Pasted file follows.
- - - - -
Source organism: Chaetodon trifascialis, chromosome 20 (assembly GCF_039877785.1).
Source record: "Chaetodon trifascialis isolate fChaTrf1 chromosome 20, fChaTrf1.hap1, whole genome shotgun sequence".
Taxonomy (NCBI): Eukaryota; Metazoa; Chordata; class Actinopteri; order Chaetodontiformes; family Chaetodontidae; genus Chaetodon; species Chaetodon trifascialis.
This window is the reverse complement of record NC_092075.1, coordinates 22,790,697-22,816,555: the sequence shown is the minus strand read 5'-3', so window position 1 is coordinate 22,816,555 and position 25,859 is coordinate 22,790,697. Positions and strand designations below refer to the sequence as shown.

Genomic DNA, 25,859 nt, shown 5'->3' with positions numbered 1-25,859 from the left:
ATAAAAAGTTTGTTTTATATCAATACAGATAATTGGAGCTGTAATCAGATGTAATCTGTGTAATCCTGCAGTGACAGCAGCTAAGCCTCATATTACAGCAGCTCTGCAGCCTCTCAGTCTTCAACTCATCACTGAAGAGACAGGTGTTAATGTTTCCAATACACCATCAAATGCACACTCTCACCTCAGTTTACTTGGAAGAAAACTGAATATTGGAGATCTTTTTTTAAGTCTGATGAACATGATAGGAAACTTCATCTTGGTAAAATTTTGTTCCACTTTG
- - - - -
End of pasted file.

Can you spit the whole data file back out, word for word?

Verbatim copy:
Source organism: Chaetodon trifascialis, chromosome 20 (assembly GCF_039877785.1).
Source record: "Chaetodon trifascialis isolate fChaTrf1 chromosome 20, fChaTrf1.hap1, whole genome shotgun sequence".
Taxonomy (NCBI): Eukaryota; Metazoa; Chordata; class Actinopteri; order Chaetodontiformes; family Chaetodontidae; genus Chaetodon; species Chaetodon trifascialis.
This window is the reverse complement of record NC_092075.1, coordinates 22,790,697-22,816,555: the sequence shown is the minus strand read 5'-3', so window position 1 is coordinate 22,816,555 and position 25,859 is coordinate 22,790,697. Positions and strand designations below refer to the sequence as shown.

Genomic DNA, 25,859 nt, shown 5'->3' with positions numbered 1-25,859 from the left:
ATAAAAAGTTTGTTTTATATCAATACAGATAATTGGAGCTGTAATCAGATGTAATCTGTGTAATCCTGCAGTGACAGCAGCTAAGCCTCATATTACAGCAGCTCTGCAGCCTCTCAGTCTTCAACTCATCACTGAAGAGACAGGTGTTAATGTTTCCAATACACCATCAAATGCACACTCTCACCTCAGTTTACTTGGAAGAAAACTGAATATTGGAGATCTTTTTTTAAGTCTGATGAACATGATAGGAAACTTCATCTTGGTAAAATTTTGTTCCACTTTG